Experience on the trial and appellate benches teaches that substantial dealers in narcotics keep firearms on their premises as tools of the trade almost to the same extent as they keep scales, glassine bags, cutting equipment and other narcotics equipment. A seized gun is relevant to the issues upon which a defendant is tried and that the court did not abuse its discretion in holding that its probative weight is not overbalanced by the inflammatory tendency of the gun as evidence.
The defendant was convicted of violating the federal narcotic laws, 21 U.S.C.S. §§ 812, 841(a)(1), 841(b)(1), 844(a), and 846, following the seizure of evidence from his apartment. On appeal, he alleged that the district court erred in finding that he had consented to the search of his apartment, in admitting into evidence a loaded gun found in a bag with marijuana, and in charging the jury by reciting the facts in a manner that was one-sided and argumentative.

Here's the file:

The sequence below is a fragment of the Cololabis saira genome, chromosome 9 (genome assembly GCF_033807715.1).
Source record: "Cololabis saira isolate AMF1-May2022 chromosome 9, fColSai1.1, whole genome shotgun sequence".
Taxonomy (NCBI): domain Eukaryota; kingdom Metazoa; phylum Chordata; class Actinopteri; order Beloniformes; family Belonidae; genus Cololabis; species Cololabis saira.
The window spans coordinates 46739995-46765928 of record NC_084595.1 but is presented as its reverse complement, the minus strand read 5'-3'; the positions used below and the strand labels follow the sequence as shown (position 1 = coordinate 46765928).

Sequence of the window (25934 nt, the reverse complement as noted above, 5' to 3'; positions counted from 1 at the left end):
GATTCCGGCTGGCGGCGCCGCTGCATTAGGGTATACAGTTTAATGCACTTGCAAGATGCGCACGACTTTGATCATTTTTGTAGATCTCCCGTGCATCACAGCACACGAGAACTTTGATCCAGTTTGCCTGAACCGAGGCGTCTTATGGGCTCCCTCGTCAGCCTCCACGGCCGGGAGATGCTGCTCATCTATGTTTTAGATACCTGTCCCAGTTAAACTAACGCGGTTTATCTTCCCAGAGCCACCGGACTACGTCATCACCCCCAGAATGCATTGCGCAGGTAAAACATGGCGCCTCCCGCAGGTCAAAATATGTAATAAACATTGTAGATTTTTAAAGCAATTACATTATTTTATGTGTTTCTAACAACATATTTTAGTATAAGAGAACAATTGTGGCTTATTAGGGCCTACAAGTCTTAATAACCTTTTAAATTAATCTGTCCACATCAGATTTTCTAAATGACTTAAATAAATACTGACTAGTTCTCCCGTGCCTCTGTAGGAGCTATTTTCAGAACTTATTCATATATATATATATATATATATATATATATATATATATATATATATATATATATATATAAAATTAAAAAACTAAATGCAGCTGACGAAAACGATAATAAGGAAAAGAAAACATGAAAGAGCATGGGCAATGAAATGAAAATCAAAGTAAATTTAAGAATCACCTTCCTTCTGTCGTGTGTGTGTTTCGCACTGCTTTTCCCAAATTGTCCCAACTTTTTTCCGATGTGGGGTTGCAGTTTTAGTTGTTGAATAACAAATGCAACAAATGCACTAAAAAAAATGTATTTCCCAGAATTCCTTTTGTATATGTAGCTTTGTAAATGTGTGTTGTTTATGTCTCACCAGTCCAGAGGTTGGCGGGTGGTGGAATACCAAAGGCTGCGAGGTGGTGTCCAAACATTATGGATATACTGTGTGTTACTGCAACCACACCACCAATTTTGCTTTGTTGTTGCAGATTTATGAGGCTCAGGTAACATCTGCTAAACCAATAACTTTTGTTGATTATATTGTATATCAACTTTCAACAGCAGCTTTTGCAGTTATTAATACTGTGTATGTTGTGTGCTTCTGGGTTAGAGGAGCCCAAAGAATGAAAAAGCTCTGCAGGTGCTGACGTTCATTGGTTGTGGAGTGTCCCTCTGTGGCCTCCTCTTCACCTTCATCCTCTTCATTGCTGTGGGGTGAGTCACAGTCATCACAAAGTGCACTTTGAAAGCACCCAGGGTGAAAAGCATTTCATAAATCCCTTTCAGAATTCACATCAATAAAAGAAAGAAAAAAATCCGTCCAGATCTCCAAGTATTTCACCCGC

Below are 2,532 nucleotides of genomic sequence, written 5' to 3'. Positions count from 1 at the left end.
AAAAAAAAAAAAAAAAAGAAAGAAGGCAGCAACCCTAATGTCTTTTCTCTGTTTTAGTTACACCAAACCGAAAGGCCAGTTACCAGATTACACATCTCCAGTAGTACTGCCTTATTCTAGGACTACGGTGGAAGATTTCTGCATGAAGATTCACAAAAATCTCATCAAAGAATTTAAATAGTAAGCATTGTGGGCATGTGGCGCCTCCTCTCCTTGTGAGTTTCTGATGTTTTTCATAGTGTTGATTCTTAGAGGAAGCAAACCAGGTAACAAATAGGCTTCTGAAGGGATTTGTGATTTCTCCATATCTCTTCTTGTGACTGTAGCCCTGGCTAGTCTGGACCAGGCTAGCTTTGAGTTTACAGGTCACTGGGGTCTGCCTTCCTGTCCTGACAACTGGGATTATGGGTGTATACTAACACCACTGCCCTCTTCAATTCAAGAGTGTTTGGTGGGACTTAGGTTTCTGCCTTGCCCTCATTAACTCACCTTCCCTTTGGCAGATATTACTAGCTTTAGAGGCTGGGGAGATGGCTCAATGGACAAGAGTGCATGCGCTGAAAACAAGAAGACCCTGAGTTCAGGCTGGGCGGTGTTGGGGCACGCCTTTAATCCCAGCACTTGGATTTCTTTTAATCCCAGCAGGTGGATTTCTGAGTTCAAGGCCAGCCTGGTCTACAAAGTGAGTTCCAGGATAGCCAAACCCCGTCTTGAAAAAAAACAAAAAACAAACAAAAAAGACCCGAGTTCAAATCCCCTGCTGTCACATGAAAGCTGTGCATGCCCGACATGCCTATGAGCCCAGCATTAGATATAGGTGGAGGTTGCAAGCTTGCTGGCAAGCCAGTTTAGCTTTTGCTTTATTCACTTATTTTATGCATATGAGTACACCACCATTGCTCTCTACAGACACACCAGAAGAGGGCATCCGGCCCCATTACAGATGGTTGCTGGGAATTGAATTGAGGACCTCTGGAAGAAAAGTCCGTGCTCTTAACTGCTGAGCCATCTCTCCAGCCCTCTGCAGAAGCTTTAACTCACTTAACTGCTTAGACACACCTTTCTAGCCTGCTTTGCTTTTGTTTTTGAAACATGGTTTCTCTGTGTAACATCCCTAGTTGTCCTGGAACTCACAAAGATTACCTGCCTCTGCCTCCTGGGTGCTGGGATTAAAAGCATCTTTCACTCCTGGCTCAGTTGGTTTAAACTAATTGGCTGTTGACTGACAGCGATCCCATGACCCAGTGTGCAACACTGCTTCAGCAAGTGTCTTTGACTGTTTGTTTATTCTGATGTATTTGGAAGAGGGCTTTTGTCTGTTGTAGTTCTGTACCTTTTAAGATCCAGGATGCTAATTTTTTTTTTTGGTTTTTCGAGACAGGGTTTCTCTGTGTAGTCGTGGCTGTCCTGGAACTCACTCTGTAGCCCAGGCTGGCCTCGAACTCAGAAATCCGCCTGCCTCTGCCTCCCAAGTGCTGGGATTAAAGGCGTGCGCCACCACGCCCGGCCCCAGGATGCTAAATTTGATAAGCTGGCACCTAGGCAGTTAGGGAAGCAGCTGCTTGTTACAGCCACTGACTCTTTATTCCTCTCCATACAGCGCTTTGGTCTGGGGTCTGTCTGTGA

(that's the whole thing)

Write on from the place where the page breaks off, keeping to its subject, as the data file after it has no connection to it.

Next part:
Did the district court err in three respects with regard to its decision to convict the defendant?
In its decision, the Court held that the district judge, as the trier of fact, properly resolved the credibility issue by believing the agent who testified that defendant consented to the search, and his finding was not clearly erroneous. The Court further held that the district court did not abuse its discretion in admitting the loaded gun into evidence, as it was relevant to the trial issues and its probative weight was not overbalanced by the inflammatory tendency of it as evidence. Finally, the Court asserted that the jury charge was found not to be distorted, however, the trial courts were admonished to carefully consider whether any further summary of the evidence was needed in charges such as the present one.